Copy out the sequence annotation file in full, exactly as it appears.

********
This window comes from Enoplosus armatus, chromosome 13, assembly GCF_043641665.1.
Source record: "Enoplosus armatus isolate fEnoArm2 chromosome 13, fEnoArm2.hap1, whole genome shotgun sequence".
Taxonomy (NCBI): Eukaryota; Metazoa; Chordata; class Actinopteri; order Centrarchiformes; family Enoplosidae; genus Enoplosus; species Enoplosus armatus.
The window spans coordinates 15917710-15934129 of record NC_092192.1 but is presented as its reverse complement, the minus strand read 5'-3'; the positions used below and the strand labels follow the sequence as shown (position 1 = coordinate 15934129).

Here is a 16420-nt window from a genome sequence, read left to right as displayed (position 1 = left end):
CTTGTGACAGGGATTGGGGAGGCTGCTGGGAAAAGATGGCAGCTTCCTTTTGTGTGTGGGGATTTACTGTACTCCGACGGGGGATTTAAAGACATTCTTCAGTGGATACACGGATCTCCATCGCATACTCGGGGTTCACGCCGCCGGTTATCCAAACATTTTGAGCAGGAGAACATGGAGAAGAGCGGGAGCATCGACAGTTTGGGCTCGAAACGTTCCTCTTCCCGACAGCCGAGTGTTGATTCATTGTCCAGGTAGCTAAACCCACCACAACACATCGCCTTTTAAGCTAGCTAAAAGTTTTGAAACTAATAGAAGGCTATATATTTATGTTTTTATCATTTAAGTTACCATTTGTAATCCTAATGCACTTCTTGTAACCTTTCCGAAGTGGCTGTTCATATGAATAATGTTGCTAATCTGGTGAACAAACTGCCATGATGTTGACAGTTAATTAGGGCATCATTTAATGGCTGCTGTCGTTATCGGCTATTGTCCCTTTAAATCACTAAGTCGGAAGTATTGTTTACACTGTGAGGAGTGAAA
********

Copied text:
This window comes from Enoplosus armatus, chromosome 13, assembly GCF_043641665.1.
Source record: "Enoplosus armatus isolate fEnoArm2 chromosome 13, fEnoArm2.hap1, whole genome shotgun sequence".
Taxonomy (NCBI): Eukaryota; Metazoa; Chordata; class Actinopteri; order Centrarchiformes; family Enoplosidae; genus Enoplosus; species Enoplosus armatus.
The window spans coordinates 15917710-15934129 of record NC_092192.1 but is presented as its reverse complement, the minus strand read 5'-3'; the positions used below and the strand labels follow the sequence as shown (position 1 = coordinate 15934129).

Here is a 16420-nt window from a genome sequence, read left to right as displayed (position 1 = left end):
CTTGTGACAGGGATTGGGGAGGCTGCTGGGAAAAGATGGCAGCTTCCTTTTGTGTGTGGGGATTTACTGTACTCCGACGGGGGATTTAAAGACATTCTTCAGTGGATACACGGATCTCCATCGCATACTCGGGGTTCACGCCGCCGGTTATCCAAACATTTTGAGCAGGAGAACATGGAGAAGAGCGGGAGCATCGACAGTTTGGGCTCGAAACGTTCCTCTTCCCGACAGCCGAGTGTTGATTCATTGTCCAGGTAGCTAAACCCACCACAACACATCGCCTTTTAAGCTAGCTAAAAGTTTTGAAACTAATAGAAGGCTATATATTTATGTTTTTATCATTTAAGTTACCATTTGTAATCCTAATGCACTTCTTGTAACCTTTCCGAAGTGGCTGTTCATATGAATAATGTTGCTAATCTGGTGAACAAACTGCCATGATGTTGACAGTTAATTAGGGCATCATTTAATGGCTGCTGTCGTTATCGGCTATTGTCCCTTTAAATCACTAAGTCGGAAGTATTGTTTACACTGTGAGGAGTGAAA